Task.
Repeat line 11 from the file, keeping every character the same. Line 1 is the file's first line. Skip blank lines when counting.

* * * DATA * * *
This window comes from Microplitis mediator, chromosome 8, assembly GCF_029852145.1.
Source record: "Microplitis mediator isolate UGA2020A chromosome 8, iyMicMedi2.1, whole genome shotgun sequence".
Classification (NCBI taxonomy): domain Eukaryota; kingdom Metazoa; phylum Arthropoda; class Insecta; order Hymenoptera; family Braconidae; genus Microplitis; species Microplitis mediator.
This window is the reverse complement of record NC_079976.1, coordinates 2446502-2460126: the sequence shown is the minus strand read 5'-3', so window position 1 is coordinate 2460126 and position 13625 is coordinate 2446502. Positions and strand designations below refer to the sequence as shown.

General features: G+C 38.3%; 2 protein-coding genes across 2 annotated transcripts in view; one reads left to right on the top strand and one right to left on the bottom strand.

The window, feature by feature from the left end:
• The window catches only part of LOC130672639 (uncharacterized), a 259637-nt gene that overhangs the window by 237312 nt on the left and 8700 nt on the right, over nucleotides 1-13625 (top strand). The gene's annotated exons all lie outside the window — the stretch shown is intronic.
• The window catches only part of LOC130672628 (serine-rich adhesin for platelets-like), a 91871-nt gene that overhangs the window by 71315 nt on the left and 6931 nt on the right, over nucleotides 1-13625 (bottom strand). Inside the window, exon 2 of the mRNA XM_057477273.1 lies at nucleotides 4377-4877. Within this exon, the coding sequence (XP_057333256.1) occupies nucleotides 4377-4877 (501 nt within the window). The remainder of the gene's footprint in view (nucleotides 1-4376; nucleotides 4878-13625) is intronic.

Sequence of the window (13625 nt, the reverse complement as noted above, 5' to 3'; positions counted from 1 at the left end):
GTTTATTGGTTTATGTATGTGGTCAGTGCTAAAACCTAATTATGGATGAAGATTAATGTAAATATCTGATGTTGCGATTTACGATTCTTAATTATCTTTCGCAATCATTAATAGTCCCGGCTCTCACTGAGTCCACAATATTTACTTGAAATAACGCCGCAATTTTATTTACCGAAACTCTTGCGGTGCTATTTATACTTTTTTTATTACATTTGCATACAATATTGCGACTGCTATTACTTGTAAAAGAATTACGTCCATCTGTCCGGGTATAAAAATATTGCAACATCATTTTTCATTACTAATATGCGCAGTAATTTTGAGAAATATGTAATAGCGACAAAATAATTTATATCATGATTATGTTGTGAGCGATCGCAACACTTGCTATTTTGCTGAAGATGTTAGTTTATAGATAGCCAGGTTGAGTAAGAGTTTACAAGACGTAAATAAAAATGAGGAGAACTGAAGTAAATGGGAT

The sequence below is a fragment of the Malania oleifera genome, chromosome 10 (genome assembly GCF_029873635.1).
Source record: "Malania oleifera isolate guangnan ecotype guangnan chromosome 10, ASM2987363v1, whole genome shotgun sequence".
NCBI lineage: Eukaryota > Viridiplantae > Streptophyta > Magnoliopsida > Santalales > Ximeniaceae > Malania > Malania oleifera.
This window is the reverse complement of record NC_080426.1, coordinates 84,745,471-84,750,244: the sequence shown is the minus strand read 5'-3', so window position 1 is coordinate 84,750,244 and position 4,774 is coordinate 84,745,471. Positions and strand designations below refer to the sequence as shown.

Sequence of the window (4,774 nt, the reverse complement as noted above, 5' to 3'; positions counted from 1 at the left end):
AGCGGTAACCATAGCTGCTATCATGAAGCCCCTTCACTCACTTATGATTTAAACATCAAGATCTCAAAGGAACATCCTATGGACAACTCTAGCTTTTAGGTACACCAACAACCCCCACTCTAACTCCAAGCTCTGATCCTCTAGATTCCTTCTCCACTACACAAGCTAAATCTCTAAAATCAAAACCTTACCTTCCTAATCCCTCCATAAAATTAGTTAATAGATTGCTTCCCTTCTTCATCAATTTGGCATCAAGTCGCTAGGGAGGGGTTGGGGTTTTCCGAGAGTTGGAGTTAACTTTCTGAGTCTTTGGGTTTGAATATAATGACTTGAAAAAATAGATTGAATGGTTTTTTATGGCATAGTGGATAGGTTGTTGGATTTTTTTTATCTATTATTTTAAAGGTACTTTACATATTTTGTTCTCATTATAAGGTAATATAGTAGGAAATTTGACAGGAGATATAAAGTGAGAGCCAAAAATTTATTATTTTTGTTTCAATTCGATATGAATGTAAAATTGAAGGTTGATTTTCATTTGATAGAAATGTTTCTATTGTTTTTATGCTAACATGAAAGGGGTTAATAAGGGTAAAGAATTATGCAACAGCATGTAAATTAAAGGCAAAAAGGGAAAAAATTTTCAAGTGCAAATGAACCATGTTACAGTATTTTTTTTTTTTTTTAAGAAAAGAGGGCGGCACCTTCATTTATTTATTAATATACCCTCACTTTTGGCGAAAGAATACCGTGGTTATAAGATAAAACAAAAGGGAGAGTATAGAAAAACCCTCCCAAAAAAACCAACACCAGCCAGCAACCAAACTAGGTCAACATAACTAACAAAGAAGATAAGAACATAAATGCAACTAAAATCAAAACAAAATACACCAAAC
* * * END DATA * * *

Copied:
The sequence below is a fragment of the Malania oleifera genome, chromosome 10 (genome assembly GCF_029873635.1).